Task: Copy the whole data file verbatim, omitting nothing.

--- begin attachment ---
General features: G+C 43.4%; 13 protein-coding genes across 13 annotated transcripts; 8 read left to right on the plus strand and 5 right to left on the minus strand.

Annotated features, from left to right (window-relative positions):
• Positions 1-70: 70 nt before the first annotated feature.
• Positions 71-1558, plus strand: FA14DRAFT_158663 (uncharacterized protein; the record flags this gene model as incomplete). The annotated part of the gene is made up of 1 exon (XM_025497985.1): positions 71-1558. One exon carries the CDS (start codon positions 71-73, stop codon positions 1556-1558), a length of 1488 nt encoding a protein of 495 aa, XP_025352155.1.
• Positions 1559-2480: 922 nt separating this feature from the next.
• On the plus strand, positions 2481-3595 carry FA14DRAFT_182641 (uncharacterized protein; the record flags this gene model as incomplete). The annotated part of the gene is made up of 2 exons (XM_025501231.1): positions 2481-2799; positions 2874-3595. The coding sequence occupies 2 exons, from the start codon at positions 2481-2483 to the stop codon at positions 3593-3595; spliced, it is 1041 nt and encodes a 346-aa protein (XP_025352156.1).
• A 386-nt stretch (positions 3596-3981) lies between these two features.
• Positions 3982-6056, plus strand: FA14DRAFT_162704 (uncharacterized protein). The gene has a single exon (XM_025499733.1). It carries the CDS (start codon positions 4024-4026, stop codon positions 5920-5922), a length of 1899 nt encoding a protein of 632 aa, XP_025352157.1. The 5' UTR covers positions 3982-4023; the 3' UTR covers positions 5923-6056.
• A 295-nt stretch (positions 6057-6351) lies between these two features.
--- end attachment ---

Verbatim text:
General features: G+C 43.4%; 13 protein-coding genes across 13 annotated transcripts; 8 read left to right on the plus strand and 5 right to left on the minus strand.

Annotated features, from left to right (window-relative positions):
• Positions 1-70: 70 nt before the first annotated feature.
• Positions 71-1558, plus strand: FA14DRAFT_158663 (uncharacterized protein; the record flags this gene model as incomplete). The annotated part of the gene is made up of 1 exon (XM_025497985.1): positions 71-1558. One exon carries the CDS (start codon positions 71-73, stop codon positions 1556-1558), a length of 1488 nt encoding a protein of 495 aa, XP_025352155.1.
• Positions 1559-2480: 922 nt separating this feature from the next.
• On the plus strand, positions 2481-3595 carry FA14DRAFT_182641 (uncharacterized protein; the record flags this gene model as incomplete). The annotated part of the gene is made up of 2 exons (XM_025501231.1): positions 2481-2799; positions 2874-3595. The coding sequence occupies 2 exons, from the start codon at positions 2481-2483 to the stop codon at positions 3593-3595; spliced, it is 1041 nt and encodes a 346-aa protein (XP_025352156.1).
• A 386-nt stretch (positions 3596-3981) lies between these two features.
• Positions 3982-6056, plus strand: FA14DRAFT_162704 (uncharacterized protein). The gene has a single exon (XM_025499733.1). It carries the CDS (start codon positions 4024-4026, stop codon positions 5920-5922), a length of 1899 nt encoding a protein of 632 aa, XP_025352157.1. The 5' UTR covers positions 3982-4023; the 3' UTR covers positions 5923-6056.
• A 295-nt stretch (positions 6057-6351) lies between these two features.